Thursday, October 4, 2012
Can't never could
A night of new beginnings
After years of impotent shrugs from county officials on matters like the Tuckahoe Creek Service District debt and dearth of Broadband in Goochland, our new supervisors rolled up their sleeves after taking office and sought new answers for old, and seemingly un-answerable, questions.
During the evening session of its October 2 meeting, the Board of Supervisors approved a resolution to authorize the sale of new bonds to finance part of the debt and heard the report of the Goochland High Speed Internet Committee (GHSIC.)
Both of these agenda items are the product of a new way of addressing the challenges that face Goochland. Neither initiative offers a magic bullet solution, but each is an important piece of a large and complicated puzzle.
County Administrator Rebecca Dickson explained that the new bonds will go to pricing on October 25, before the election, which is critical to take advantage of the current favorable interest rates. She said that the plan is “the very best transaction on the table.” This is a long term solution that is expected to reduce out year costs by 30 percent.
Board vice Chair, Ken Peterson, who is a key member of the county finance team, said that the initiative is a pivotal piece of solving the TCSD problem. He expressed appreciation for the cooperation of the new management at the Virginia Resources Authority for its willingness to cooperate in the plan.
Details of the plan are included in the October 2 board packet, which is on the county website.
Compared to broadband deployment to the entire county, complicated financial matters seem straightforward.
In the past decade or so, the internet has changed our world. The low population density of rural areas is unattractive to private sector providers who need high numbers of customers per wire mile to be profitable.
The GHSIC, which was created by the Supervisors in April, was formally disbanded on Tuesday. Working subgroups will continue to play a part in ongoing tasks. These include compiling requests for information, which has the side benefit of letting providers know that Goochland is a potential customer; and requests for proposals to obtain some realistic costs for possible solutions.
All members of the GHSIC are to be commended for their generous donation of copious amounts of time and expertise to the project. GHSIC vice chair Marshall Bowden, who presented the report to the supervisors, pointed out that many members of the committee have broadband access in their homes, making their efforts a true community service.
Included in the report, which is available at: http://www.co.goochland.va.us/Home/GoochlandCountyBroadbandeffortsinformation.aspx, are cost estimates for countywide broadband deployment.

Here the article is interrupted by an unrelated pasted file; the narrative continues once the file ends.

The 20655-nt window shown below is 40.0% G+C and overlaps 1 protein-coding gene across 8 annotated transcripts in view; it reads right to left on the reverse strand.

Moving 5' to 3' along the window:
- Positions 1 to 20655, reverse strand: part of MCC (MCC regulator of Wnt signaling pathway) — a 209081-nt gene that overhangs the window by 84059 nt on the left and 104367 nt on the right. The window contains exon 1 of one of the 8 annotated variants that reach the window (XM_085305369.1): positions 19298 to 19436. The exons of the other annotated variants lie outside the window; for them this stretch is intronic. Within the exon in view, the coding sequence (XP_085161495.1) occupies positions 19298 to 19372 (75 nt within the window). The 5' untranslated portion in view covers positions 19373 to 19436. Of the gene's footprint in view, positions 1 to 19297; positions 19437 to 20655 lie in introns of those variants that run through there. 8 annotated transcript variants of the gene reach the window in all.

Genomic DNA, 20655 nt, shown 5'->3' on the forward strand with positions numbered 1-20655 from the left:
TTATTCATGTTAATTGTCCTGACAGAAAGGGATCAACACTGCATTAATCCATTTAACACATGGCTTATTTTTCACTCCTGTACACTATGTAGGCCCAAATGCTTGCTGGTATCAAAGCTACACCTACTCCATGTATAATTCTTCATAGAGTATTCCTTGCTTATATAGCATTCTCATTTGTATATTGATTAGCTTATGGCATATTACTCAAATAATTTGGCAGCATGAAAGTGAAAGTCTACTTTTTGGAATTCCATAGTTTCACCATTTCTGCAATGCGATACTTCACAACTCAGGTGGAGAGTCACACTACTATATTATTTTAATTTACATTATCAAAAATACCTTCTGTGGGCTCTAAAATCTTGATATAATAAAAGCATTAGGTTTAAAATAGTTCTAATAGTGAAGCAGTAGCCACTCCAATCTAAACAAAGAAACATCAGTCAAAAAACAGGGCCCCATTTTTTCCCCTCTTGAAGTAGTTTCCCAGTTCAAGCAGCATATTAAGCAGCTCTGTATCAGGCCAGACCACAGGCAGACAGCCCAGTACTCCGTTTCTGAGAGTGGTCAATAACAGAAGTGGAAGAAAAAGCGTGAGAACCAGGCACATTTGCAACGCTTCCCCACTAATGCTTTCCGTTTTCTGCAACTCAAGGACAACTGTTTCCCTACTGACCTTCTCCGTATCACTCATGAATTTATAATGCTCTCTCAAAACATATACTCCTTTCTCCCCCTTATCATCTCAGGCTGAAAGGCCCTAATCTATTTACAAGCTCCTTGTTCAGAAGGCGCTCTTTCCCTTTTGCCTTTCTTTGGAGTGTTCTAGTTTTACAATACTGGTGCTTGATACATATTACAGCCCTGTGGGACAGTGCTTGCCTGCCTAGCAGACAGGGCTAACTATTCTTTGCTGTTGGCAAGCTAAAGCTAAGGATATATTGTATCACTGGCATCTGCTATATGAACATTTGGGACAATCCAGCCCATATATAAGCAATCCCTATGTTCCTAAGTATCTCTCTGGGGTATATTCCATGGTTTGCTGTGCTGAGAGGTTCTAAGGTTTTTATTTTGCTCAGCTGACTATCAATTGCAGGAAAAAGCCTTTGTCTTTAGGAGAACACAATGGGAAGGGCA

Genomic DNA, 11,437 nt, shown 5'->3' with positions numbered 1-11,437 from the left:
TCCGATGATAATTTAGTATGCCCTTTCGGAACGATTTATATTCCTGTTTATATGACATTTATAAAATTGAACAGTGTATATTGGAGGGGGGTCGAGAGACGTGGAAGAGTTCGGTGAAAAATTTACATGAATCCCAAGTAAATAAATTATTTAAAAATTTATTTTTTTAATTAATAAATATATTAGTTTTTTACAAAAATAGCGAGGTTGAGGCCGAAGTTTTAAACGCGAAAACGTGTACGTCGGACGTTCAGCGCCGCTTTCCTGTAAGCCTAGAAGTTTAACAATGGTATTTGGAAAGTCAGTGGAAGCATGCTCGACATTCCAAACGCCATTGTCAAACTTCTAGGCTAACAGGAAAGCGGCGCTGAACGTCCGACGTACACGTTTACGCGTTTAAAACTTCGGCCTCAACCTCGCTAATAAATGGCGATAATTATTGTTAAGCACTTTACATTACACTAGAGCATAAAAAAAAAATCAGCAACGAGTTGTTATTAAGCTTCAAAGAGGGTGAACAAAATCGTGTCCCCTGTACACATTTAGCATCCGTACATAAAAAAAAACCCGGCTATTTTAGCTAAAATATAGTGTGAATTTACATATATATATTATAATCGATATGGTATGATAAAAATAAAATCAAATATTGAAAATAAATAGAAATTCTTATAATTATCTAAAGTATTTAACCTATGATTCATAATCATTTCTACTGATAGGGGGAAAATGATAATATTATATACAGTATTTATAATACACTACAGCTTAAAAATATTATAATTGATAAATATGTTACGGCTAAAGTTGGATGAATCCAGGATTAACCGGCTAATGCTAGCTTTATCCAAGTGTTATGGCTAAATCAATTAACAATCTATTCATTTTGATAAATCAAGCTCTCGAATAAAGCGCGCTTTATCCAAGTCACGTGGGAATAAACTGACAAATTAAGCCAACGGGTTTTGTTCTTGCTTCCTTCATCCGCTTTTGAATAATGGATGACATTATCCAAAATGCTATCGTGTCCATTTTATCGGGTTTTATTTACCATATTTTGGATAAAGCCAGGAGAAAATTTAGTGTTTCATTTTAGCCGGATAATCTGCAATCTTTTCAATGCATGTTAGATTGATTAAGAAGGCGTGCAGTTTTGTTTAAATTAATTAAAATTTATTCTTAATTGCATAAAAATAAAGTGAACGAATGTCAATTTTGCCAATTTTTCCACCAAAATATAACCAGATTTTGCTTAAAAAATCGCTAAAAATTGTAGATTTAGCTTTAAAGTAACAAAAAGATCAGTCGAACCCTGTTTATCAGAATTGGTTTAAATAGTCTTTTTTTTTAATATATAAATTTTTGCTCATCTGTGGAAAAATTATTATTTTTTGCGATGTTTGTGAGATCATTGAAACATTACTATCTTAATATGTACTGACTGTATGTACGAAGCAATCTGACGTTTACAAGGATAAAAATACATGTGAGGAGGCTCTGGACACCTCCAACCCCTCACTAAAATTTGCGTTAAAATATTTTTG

Please note that these numbers are for information only. They range from $14.5 million for fiber to home to $1.4 million in construction costs for seven new towers that would make wireless options accessible to most homes in sparsely populated areas.
Relax. Aside from that fact that Goochland has no money for such expenditures, the supervisors have given no indication that they believe the county should get into the broadband business.
Bowden explained that success in rural broadband deployment is related to access to large sums of money like tobacco settlements or collaboration with existing utility infrastructure. Goochland has neither. To further complicate matters, we have too many people and too much wealth to be eligible for rural broadband initiatives.
GHSIC recommendations include adopting a multifaceted approach. That means that some places will be able to connect to Comcast, others have increasing alternative options including Verizon wireless and satellite providers. The drawback on the last two methods is that they do not provide consistent speed. Wireless connection speeds fluctuate dramatically depending on the number of users accessing a particular tower and weather conditions.
The GHSIC began its work by reviewing the Broadband study of 2008, but worked to compile its own list of existing communications assets. Mapping the location of fiber in the ground was more difficult. In the past few weeks, committee members discovered high capacity fiber lines throughout the county. They are still trying to figure out who owns them. Curiously, the county has no record of these lines, but VDOT right-of-way permits may offer clues.
While there is fiber running along Rtes. 250 and 6, access to this is very restricted. Bowden compared this fiber to an interstate highway with no on ramps. Finding ways to gain access to this fiber will be a delicate, and ongoing, task.
Bowden said that the county needs to create an environment that encourages collaboration with local businesses and private sector providers as well as find and actively pursue grant and other funding opportunities to “be bold and innovative” regarding broadband.
The county’s role in extending the reach of broadband to the entire county is that of a catalyst. This could include short term funding of some towers, or simply easing the rezoning process to ready a tower site. Anything to encourage and attract the private sector to invest in Goochland should be actively pursued.
In the past few years, several subdivisions have successfully negotiated to bring Comcast to their neighborhoods. Every time this happens and lines are extended, it raises the possibility of adding other users in a sort of capillary action.
The county can act as a clearing house for information sharing about broadband options throughout the county to help citizens find the best solution for their area.
Going forward, the county, with help from GHSIC working groups, will be open to the possibilities provided by changes in technology and an improving economy.